Mass bleaching has killed more than a third of the coral in the northern and central parts of Australia’s Great Barrier Reef, though corals to the south have escaped with little damage, scientists said on Monday.
Researchers who conducted months of aerial and underwater surveys of the 2,300-kilometer (1,400-mile) reef off Australia’s east coast found that around 35 percent of the coral in the northern and central sections of the reef are dead or dying, said Terry Hughes, director of the ARC Centre of Excellence for Coral Reef Studies at James Cook University in Queensland state. And some parts of the reef had lost more than half of the coral to bleaching.
The extent of the damage, which has occurred in just the past couple of months, has serious implications, Hughes said. Though bleached corals that haven’t died can recover if the water temperature drops, older corals take longer to bounce back and likely won’t have a chance to recover before the next bleaching event occurs, he said. Coral that has died is gone for good, which affects other creatures that rely on it for food and shelter.
“Is it surprising? Not anymore. Is it significant? Absolutely,” said Mark Eakin, the coral reef watch coordinator for the U.S. National Oceanic and Atmospheric Administration. “We’re talking about losing 35 percent of the population of coral in some of these reefs — that’s huge.”
The damage is part of a massive bleaching event that has been impacting reefs around the world for the past two years. Experts say the bleaching has been triggered by global warming and El Nino, a warming of parts of the Pacific Ocean that changes weather worldwide. Hot water puts stress on coral, causing it to turn white and become vulnerable to disease. Other reefs have suffered even more severely from the recent bleaching; Some Pacific islands, for example, have reported coral death rates of more than 80 percent, Eakin said.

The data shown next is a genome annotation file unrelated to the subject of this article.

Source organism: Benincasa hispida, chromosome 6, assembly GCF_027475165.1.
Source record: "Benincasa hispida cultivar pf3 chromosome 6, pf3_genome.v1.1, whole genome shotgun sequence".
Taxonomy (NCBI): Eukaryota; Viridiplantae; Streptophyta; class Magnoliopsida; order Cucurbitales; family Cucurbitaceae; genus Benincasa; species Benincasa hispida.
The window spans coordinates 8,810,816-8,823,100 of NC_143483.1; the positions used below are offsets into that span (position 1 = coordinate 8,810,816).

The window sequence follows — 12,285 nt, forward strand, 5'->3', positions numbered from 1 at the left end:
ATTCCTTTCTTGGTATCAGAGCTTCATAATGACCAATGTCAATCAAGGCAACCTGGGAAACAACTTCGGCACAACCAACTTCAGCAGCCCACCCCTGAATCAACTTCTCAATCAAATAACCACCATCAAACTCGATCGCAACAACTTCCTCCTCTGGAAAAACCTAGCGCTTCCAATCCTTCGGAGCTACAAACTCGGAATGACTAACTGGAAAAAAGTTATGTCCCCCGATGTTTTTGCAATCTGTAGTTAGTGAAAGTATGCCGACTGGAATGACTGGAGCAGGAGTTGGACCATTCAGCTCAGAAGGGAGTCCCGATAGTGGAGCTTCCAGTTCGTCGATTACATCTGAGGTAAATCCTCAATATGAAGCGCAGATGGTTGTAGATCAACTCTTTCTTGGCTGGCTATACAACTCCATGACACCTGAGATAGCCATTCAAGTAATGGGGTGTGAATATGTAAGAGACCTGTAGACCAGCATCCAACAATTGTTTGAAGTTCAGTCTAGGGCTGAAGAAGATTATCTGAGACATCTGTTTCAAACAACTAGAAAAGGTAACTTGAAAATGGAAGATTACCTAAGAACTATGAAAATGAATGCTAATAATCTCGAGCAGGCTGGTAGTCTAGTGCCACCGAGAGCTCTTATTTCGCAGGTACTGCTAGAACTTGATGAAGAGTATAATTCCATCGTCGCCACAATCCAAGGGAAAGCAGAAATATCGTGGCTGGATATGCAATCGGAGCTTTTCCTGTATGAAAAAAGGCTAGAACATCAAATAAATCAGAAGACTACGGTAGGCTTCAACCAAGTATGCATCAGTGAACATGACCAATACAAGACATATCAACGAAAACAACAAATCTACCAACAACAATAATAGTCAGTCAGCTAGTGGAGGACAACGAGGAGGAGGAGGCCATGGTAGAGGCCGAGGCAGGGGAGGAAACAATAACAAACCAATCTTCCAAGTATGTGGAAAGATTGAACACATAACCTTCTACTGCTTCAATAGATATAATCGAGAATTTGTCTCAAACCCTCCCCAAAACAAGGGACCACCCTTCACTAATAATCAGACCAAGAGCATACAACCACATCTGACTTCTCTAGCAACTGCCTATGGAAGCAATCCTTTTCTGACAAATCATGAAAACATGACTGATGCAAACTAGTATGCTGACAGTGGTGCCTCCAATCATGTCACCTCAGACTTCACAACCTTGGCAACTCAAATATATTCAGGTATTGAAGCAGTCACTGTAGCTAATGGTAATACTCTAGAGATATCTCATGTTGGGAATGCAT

This is the third and most extreme mass bleaching event in 18 years to strike the Great Barrier Reef. In each case, the areas that suffered the worst bleaching were the areas where the water was hottest for the longest period of time, Hughes said.
This time, the southern half of the reef was spared largely due to a lucky break that arrived in the form of a tropical cyclone. The remnants of the storm which had lashed the South Pacific brought cloud cover and heavy rains to the region, cooling the ocean enough to stop bleaching that had just begun in the south. About 95 percent of the coral in the southern portion of the reef has survived.
Storms have previously proven very helpful for heat-stressed reefs, Eakin said. In 2005, for instance, the quick succession of Hurricane Katrina and Hurricane Rita cooled the waters below as they passed over Florida, sparing the Florida Keys from a serious coral bleaching event affecting the Caribbean.
Experimental approaches to the bleaching dilemma have included attempts to lower water temperatures by using shades to cover corals, Eakin said. But such efforts require massive amounts of preparation and can only be done in small areas, Eakin said. Other solutions may lie in finding ways to minimize additional stressors to the already fragile reef.
“Anything you can do to reduce the level of injury and stress coming from other sources, the better the chance that the corals are going to survive,” Eakin said. “Those reefs that have recovered after events like this are the ones that are the most protected, least visited and least disturbed.”
Last year, the United Nations’ heritage body expressed concern about the state of the Great Barrier Reef and urged Australia to boost its conservation efforts.
Following the release of the bleaching report on Monday, Australian politicians — who are in the midst of an election campaign — jumped on the issue, with the opposition Labor Party pledging to create a $500 million fund for better management and research of the reef. Environment Minister Greg Hunt, meanwhile, announced that if his party is re-elected, the government would invest $6 million to helping combat the crown-of-thorns starfish, which feast on coral.